The invention may be capable of providing several advantages. For example, perpendicular magnetic media according to the invention may achieve higher storage densities than conventional longitudinal media. The structures and compositions described below may also provide improved stability against thermal decay relative to some conventional longitudinal and other perpendicular recording media. Also, the invention may provide compatibility with low temperature thin film processing. Low temperature thin film processing, in turn, can allow plastic substrates to be used, which may reduce the costs associated with media. The invention can be used to improve the anisotropy, coercivity, and crystal texture, including the crystal phase and the crystalline orientation, of various layers of magnetic media.

Additional details of these and other embodiments are set forth in the accompanying drawings and the description below. Other features, objects and advantages will become apparent from the description and drawings, and from the claims.

BRIEF DESCRIPTION OF THE DRAWINGS

FIGS. 1-4 are enlarged cross-sectional side views of an exemplary magnetic recording media according to embodiments of the invention.

FIG. 5 is a graph of a hysteresis curve used to explain various qualities of media conforming to one or more embodiments described herein.

FIGS. 6 and 7 are exemplary block diagrams of magnetic storage devices that may be used to read or write data to media in accordance with embodiments of the invention.

FIG. 8 is a flow diagram illustrating a method of manufacture of media according to embodiments of the invention.

FIG. 9 is a graph illustrating x-ray diffraction measurements of a medium according to an embodiment of the invention.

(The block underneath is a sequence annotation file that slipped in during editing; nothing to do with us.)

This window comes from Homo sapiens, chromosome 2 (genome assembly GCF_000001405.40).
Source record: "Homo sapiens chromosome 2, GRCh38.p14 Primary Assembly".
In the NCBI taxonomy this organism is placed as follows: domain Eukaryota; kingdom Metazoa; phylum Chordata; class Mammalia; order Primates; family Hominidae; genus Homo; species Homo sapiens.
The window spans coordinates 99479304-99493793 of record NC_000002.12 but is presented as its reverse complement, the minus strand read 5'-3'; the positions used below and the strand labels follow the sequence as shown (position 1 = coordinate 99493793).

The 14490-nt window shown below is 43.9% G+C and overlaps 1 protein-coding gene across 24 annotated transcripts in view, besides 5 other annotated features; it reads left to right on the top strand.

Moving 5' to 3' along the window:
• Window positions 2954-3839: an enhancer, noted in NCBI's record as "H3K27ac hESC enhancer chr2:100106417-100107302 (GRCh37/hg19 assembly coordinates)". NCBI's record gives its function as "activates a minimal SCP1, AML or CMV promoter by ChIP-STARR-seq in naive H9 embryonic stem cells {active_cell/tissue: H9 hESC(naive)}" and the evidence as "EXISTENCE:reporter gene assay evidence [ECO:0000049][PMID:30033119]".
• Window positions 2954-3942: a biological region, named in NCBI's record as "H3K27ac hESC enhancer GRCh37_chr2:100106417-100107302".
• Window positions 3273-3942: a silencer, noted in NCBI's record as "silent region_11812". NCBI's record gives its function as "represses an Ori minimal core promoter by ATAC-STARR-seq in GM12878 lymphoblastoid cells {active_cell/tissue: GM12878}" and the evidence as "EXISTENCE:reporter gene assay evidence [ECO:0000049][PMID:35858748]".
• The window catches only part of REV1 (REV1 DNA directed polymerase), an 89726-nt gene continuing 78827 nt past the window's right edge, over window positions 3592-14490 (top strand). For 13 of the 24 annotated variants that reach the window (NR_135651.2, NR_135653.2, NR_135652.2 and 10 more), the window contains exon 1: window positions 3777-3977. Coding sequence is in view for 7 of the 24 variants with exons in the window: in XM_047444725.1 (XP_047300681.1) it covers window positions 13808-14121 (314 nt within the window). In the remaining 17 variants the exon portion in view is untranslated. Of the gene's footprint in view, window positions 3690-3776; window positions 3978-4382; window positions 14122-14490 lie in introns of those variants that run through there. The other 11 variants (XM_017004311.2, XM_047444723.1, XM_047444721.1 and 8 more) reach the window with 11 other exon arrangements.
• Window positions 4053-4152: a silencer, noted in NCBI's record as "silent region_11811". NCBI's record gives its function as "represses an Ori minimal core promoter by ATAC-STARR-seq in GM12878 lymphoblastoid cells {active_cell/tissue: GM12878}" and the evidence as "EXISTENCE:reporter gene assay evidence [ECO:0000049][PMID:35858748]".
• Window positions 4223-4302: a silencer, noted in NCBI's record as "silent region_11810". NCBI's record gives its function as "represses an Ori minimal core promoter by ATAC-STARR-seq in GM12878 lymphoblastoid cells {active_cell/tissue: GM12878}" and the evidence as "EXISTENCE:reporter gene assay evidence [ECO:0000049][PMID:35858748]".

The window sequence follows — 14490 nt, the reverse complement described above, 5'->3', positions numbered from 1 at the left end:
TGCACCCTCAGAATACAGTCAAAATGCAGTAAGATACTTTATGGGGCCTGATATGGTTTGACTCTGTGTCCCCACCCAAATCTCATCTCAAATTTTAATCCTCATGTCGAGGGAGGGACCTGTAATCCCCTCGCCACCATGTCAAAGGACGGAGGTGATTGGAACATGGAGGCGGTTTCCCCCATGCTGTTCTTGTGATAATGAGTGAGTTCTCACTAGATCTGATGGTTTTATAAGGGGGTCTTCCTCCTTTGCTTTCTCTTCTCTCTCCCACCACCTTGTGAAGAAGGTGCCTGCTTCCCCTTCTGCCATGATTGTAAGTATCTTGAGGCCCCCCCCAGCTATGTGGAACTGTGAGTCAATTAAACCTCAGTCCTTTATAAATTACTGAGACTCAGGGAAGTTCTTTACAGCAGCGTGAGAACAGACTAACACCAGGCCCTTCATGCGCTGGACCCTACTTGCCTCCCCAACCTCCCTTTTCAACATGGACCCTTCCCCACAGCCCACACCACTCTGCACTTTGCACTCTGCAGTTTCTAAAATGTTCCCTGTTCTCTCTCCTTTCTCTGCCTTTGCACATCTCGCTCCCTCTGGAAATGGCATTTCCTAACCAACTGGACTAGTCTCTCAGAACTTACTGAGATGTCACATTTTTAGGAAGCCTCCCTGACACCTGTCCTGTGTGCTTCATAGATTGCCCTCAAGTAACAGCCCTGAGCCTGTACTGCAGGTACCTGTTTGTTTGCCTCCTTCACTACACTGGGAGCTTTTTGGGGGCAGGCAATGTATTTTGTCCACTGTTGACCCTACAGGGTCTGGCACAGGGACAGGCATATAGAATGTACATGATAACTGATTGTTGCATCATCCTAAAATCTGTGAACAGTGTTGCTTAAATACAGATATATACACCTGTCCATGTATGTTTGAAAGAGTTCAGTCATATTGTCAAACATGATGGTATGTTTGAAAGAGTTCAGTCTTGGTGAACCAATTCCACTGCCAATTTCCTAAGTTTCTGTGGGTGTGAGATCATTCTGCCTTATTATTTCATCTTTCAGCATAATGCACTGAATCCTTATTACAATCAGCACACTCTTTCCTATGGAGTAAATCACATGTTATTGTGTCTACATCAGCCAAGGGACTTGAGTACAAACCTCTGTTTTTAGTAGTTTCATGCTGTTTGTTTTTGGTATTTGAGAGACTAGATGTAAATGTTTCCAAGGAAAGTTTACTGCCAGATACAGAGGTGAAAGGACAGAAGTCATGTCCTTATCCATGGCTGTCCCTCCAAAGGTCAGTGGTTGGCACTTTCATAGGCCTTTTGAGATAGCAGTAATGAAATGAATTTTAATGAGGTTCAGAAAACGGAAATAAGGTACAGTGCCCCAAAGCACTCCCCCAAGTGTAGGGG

FIGS. 10-14 are graphs illustrating hysteresis curves of media according to embodiments of the invention.

FIG. 15 is a set of graphs illustrating hysteresis curves of media according to embodiments of the invention.

DETAILED DESCRIPTION

The invention is directed to perpendicular magnetic media. Perpendicular magnetic media refers to magnetic media in which anisotropy is perpendicular to the major surface of the medium. In contrast, longitudinal media refers to magnetic media in which magnetic anisotropy is generally parallel to the major surface of the medium. Perpendicular media allows for a much higher storage density than can be achieved in longitudinal media. Perpendicular magnetic media are described that include one or more magnetic layers having anisotropy that is perpendicular to the surface of the medium. More specifically, seed layers are described which can lead to perpendicular magnetic anisotropy in the subsequently deposited magnetic layers.

In accordance with the invention, nickel-iron-chromium (NiFeCr) alloys or nickel-chromium (NiCr) alloys can be used as seed layers which cause one or more subsequently deposited magnetic layers to assume perpendicular magnetic anisotropy. The subsequently deposited magnetic layers may comprise a multi-layered magnetic stack (also referred to as magnetic multi-layered thin films or magnetic multi-layers). For example, a multi-layered magnetic stack may comprise a cobalt-platinum (Co/Pt) multi-layered thin film, a cobalt-palladium (Co/Pd) multi-layered thin film, or the like.